This week Lansdale, Pennsylvania’s The Wonder Years released their fourth album - ‘The Greatest Generation,’ a record that sees the pop punk quintet reach their creative peak in a number of ways. With a wealth of material in their discography, Already Heard's Sean Reid and Tom Knott took on the tricky task of picking out the five best songs from The Wonder Years. Find out what we picked and let us know if you agree or disagree?
Following the release of their superb 'Signals' album, Mallory Knox have certainly become ones to watch in recent months. We caught up with the band to discuss joining Search & Destroy Records, how vital the festival season and touring are, what it feels like to be a part
of the expanding British rock scene and much more.
Over The Ocean have crafted a compelling, brooding record with their latest effort ‘Be Given To The Soil.’ With intense specific precision and delicate accuracy that echoes the likes of Explosions In The Sky and Sigur Ros. Jesse Hill from the band to discusses how the
album came together, the importance of precision, being compared to post-rock pioneers and more.
After a top ten UK album and an outstanding UK tour with festival dates on both sides of the Atlantic to follow, Bring Me The Horizon are having a fantastic 2013 and are now featured in the latest edition of "Versus." It's ‘There is a Hell, Believe Me I’ve Seen It. There is a Heaven, Let’s Keep it a Secret’ vs the bands latest release, 'Sempiternal.'
We catch up with Newcastle Indie Rock quartet Alexander to find out more about their debut album 'Say Hello' for a “Already Heard Track Guide” feature.
Having briefly returned to the UK for the Hit The Deck Festival before starting a European
tour, we caught up with vocalist/bassist Ned Russin to discuss the bands progression in sound, differences between UK and US festivals, their recent split with Touché Amoré,
having friends on tour and more.
Live Review & Photos: We Are The Ocean, Giants and Great Cynics - Deaf Institute, Manchester - 22/09/2012
As We Are The Ocean commence phase 2 of their careers with their game changing album ‘Maybe Today, Maybe Tomorrow’ (that we gave a brilliant 4.5/5 to) they knock it down a notch on the touring circuit, playing smaller venues such as the Deaf Institute in Manchester. Probably between 200 to 300 capacity, if that. Yeah, it was small and sold out and a brilliant intimate venue for the night at hand.
Photos by J Leadbetter.
First up were acoustic folk punk Great Cynics, playing to a room slowly filling up. The majority of the audience had an average age of 15 and had been queueing for quite a while, but this doesn’t change anything. The band showcase their usual bout of cheeriness as singalongs are dealt out to the GC faithful. Fine form from the three piece as they play older and newer songs. The younger than usual audience get into the set and we even have two dancing girls dancing in whatever way they can. Great Cynics play songs that anyone can get into and enjoy and tonight certainly showed it. (3.5/5)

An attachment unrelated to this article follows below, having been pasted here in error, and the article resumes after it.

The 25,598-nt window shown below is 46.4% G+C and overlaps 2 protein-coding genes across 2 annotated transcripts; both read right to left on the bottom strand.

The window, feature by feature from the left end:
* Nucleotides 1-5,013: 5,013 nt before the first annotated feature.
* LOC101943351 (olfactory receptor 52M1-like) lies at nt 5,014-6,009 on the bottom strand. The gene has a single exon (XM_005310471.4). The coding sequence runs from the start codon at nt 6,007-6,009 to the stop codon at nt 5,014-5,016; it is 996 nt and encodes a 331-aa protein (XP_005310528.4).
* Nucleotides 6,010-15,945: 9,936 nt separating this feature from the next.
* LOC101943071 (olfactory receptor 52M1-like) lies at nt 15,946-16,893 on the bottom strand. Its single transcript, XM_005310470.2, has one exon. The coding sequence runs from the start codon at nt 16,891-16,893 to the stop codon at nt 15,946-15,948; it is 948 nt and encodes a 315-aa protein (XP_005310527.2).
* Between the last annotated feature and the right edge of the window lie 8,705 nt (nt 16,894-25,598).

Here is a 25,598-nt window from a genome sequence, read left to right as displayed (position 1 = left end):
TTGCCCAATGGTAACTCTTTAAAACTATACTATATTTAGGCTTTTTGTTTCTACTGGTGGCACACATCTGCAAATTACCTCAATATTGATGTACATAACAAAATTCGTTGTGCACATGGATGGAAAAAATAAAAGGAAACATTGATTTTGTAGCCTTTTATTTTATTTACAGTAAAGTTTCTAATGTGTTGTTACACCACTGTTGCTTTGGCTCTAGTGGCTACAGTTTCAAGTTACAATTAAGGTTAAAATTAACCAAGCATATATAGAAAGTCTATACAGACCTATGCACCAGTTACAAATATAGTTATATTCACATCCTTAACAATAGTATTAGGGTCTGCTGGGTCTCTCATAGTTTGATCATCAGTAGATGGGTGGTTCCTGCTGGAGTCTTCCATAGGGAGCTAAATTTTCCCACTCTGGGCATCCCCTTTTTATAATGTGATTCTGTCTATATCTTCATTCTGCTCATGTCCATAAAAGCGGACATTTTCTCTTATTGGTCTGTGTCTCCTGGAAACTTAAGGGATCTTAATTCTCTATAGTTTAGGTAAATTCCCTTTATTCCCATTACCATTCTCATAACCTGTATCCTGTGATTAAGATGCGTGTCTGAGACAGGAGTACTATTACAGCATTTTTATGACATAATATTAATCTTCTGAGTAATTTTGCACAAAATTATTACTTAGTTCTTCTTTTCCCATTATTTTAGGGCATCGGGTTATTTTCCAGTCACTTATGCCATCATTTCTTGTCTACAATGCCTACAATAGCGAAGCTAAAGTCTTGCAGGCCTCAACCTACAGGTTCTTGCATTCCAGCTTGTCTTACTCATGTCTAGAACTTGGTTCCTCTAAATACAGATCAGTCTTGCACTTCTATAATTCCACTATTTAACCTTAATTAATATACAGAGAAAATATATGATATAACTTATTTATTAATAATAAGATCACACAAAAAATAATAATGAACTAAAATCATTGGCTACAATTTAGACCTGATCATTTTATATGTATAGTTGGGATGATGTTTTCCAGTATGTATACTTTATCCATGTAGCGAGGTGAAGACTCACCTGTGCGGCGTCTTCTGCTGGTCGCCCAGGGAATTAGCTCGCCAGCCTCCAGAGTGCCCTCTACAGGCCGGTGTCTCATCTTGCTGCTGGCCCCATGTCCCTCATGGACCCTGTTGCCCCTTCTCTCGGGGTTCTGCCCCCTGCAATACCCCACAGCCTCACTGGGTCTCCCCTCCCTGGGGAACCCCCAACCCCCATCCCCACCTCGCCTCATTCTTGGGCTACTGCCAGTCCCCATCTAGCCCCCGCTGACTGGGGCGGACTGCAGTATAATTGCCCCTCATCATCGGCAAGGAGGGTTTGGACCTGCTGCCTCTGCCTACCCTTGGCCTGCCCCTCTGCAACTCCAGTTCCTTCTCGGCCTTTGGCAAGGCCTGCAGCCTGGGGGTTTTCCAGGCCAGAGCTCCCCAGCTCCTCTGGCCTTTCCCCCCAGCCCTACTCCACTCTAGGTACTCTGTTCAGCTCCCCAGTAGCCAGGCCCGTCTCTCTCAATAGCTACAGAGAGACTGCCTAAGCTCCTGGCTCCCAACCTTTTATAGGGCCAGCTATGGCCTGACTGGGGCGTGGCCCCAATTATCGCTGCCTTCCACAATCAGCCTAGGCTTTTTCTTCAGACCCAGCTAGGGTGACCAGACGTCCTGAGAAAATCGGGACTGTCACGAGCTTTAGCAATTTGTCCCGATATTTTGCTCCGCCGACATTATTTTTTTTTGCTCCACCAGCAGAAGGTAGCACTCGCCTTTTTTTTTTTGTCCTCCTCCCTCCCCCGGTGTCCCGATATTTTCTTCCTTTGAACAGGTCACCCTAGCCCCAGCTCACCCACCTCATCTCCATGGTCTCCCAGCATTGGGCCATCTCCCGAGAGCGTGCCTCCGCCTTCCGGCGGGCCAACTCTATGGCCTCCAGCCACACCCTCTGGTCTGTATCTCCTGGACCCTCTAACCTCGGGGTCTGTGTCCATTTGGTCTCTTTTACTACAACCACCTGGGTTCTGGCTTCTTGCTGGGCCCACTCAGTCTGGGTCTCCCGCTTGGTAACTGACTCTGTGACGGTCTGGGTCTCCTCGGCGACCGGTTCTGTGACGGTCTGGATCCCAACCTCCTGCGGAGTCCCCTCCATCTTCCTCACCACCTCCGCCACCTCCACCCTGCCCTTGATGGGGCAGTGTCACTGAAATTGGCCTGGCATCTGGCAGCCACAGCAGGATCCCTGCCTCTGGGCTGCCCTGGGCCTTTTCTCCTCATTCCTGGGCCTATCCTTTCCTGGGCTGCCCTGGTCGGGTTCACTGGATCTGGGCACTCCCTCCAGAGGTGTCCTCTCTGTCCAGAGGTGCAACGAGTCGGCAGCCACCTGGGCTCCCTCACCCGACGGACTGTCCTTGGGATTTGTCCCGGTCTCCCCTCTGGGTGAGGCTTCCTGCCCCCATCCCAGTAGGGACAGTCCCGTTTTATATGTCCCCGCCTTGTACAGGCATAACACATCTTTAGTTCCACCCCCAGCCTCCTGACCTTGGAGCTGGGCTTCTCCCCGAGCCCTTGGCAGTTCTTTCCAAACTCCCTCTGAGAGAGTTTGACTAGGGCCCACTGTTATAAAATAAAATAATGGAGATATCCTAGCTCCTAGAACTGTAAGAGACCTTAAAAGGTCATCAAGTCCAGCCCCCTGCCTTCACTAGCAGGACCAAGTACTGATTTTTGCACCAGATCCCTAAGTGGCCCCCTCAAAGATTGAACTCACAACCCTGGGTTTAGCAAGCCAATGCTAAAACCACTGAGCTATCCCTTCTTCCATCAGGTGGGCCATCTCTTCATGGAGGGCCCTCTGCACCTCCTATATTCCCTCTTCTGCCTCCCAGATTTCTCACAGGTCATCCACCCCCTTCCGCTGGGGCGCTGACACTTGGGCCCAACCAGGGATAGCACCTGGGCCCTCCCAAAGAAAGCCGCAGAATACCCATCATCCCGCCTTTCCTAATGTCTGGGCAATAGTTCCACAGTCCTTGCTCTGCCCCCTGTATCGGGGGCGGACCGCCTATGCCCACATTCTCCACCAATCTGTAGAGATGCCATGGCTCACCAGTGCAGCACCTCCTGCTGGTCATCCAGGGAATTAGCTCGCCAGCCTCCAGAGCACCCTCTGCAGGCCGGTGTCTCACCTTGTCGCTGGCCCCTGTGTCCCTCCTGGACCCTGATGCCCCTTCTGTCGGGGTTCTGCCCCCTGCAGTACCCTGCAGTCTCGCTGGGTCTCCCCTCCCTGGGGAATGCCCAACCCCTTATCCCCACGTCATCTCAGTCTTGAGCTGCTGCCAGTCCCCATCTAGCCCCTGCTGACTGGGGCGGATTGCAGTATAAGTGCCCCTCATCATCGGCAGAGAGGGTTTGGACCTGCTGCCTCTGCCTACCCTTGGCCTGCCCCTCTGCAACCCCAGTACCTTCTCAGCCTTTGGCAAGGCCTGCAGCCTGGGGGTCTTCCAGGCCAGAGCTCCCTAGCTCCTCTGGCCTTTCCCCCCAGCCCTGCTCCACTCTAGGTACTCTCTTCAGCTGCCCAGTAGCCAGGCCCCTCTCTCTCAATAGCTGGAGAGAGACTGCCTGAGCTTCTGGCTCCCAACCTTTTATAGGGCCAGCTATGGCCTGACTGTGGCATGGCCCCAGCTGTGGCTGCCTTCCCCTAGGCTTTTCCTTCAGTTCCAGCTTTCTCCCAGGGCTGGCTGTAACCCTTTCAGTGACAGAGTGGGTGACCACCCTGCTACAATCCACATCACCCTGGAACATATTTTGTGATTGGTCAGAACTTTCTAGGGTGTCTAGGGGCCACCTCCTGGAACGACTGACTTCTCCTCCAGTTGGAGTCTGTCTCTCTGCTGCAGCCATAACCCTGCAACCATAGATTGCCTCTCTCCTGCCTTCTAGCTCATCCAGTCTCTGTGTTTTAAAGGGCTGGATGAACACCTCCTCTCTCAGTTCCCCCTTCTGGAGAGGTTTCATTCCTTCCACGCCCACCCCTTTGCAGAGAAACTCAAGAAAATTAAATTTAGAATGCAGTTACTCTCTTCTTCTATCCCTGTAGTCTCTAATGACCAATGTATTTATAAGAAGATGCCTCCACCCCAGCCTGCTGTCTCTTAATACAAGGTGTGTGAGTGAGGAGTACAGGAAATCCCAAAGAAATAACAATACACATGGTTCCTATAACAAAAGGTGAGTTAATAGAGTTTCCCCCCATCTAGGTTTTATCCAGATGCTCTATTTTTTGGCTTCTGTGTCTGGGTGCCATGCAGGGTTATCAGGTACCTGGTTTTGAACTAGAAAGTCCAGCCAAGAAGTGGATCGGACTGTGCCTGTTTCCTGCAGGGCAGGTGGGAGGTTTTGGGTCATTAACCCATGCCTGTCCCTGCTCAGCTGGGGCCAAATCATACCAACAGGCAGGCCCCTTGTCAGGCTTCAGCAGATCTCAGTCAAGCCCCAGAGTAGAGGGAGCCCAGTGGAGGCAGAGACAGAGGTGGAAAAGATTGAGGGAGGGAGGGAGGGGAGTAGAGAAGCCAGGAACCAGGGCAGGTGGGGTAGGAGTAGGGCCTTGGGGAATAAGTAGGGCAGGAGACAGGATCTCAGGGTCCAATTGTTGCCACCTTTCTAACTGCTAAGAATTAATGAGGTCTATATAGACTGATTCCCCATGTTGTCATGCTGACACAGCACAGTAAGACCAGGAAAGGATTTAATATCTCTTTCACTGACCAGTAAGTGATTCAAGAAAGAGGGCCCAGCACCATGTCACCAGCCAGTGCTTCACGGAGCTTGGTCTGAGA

Photos by J Leadbetter.
If Great Cynics seemed like a possibly odd choice of support for the night by the crowd then they clearly didn’t know who Giants were. Leaping and bounding around on the stage for their entire set time to a very unsuspecting crowd. A few Giants fans claim ground more towards the centre of the room and showcase some moves for the gents on stage who seem very appreciative. As Giants’ music moves about as much as their own bodies between the melodic and heavier sides of hardcore, so do the faithful in the crowd, surging closer and closer and claiming the mic many times within the last song, as well as a singalongs and clapping that everyone can get into. Much respect to Giants for gaining crowd response and encouraging their own fans to get the show more and more in a crowd that was pretty far from their usual audience. (4/5)
Photos by J Leadbetter.
Even if you couldn’t see the confidence flowing from the band, you’d know they were onstage by the rapturous applause from the crowd. As if it wasn’t clear via the new album it’s shown on stage that Liam fills the role of frontman so effortlessly it’s untrue. As the band launch into ‘Machines’ they’re hindered with some technical difficulties which would have otherwise been a mighty start to the campaign of the new songs. Old songs are showcased in a new light as vocal duties are shared and give the songs a revitalised breath of life. And honestly, I was genuinely worried that the floor was going to give way as the front half of the room was pounding, dancing and jumping away in every direction and with every limb that they could. (4.5/5)
A varied but very good night had by all, showcasing British talent that’s tough to beat. Good luck seeing We Are The Ocean in a small venue like this again.